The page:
Administration experts have recommended a sweeping reorganization of te crazy-quilt of federal programs for economic and community development and housing, consolidating them into a new multi-billion-dollar Cabinet department.

Analysis also recommended that President Carter revamp the way the government plans and manages natural resources, from parks to oceans to soil and water conservation ot weather forecasting - putting nearly all these scattered activities into a greatly expanded Department of the Interior.

The recommendations are contained in separate 18-month studies by experts in the Office of Management and Budget. One of Carter's major election campaign promises was a complete reorganization of the federal bureaucracy to make it more effective.

OMB Director James T. McIntyre is expected t send Carter a "decision" memo, based on his expert's studies, by Christmas, sources said, and the president may make a final decision by Jan. 1.

Other major studies on food and nutrition, trade, technology, social services and education are to be completed in a few weeks.

Copies of the studies on economic development and natural resources have been obtained by The Washington Post.

If the president follows the advice of his reorganization experts, the biggest bureaucractic loser would be the Commerce Department, which would see more than half its funds transferred to new departments of Development Assistance and of Nautral Resources, the proposed new name for the Interior Department.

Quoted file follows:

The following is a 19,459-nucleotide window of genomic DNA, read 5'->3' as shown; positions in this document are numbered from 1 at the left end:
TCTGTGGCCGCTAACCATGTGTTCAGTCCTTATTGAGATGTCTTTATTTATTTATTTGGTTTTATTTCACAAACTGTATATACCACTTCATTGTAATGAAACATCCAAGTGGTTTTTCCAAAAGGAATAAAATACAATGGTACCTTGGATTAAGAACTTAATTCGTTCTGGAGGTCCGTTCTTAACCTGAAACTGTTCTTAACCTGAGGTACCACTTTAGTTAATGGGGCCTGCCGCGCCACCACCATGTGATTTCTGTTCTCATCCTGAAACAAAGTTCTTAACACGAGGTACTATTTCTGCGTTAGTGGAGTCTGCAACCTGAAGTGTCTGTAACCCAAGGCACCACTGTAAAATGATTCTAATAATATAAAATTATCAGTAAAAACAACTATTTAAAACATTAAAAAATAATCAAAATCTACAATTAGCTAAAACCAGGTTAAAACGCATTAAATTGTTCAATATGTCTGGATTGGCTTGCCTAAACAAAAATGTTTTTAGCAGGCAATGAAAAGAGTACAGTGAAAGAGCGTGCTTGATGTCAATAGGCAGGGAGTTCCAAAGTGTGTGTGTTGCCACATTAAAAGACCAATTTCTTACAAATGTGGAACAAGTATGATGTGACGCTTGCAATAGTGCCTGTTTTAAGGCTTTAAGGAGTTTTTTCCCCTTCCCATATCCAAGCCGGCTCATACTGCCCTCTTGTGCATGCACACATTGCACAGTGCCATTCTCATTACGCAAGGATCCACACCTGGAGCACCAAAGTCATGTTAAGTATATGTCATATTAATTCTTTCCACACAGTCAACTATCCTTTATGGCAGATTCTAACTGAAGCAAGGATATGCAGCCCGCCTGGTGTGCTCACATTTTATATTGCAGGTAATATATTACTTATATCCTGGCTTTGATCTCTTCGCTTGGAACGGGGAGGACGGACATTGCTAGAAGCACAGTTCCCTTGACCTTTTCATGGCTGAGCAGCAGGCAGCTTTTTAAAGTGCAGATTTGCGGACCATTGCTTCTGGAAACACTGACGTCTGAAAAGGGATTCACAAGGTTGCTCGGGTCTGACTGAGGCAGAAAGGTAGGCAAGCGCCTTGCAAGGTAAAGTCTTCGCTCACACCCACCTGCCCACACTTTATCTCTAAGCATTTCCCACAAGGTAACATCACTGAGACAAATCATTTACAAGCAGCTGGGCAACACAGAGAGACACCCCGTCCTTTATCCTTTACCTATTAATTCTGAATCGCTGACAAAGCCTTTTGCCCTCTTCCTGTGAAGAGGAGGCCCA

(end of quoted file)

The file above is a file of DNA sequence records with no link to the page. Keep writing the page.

Experts said the dozens of development and housing programs now located in five agencies are fragmented, have conflicting requirements and goals, and impede effective planning at both the national and local level.

The developement study, headed by Lester Salamon, ureged that all the programs be moved to an expanded Department of Housing and Urban Development that would be renamed the Department of Development Assistance.

Salamon, a Duke University professor on leave to OMB as a deputy associate director, recommended that the new department include the Agriculture Department's rural community and economic development programs, Commerce's Economic Development Administration, the economic development programs of both the Community Services Administration and the Small Business Administration.

All HUD programs would stay in the renamed, expanded agency.

If the proposed agency existed today, it would have authority to make laons and grants totaling $37.8 billion in fiscal 1979, actually would spend $10.4 billion and would have about 18,000 employes.

That would make it the seventh-biggest Cabinet agency in terms of budget and the smallest in terms of manpower.

The study said that by putting in one department all responsibility for development and housing - from the approval of grants and loans for projects t obroad planning for development in urban and rural areas - the inconsistencies and frustrations involved in trying to eliminate poverty and upgrade the economic base of the country could be minimized.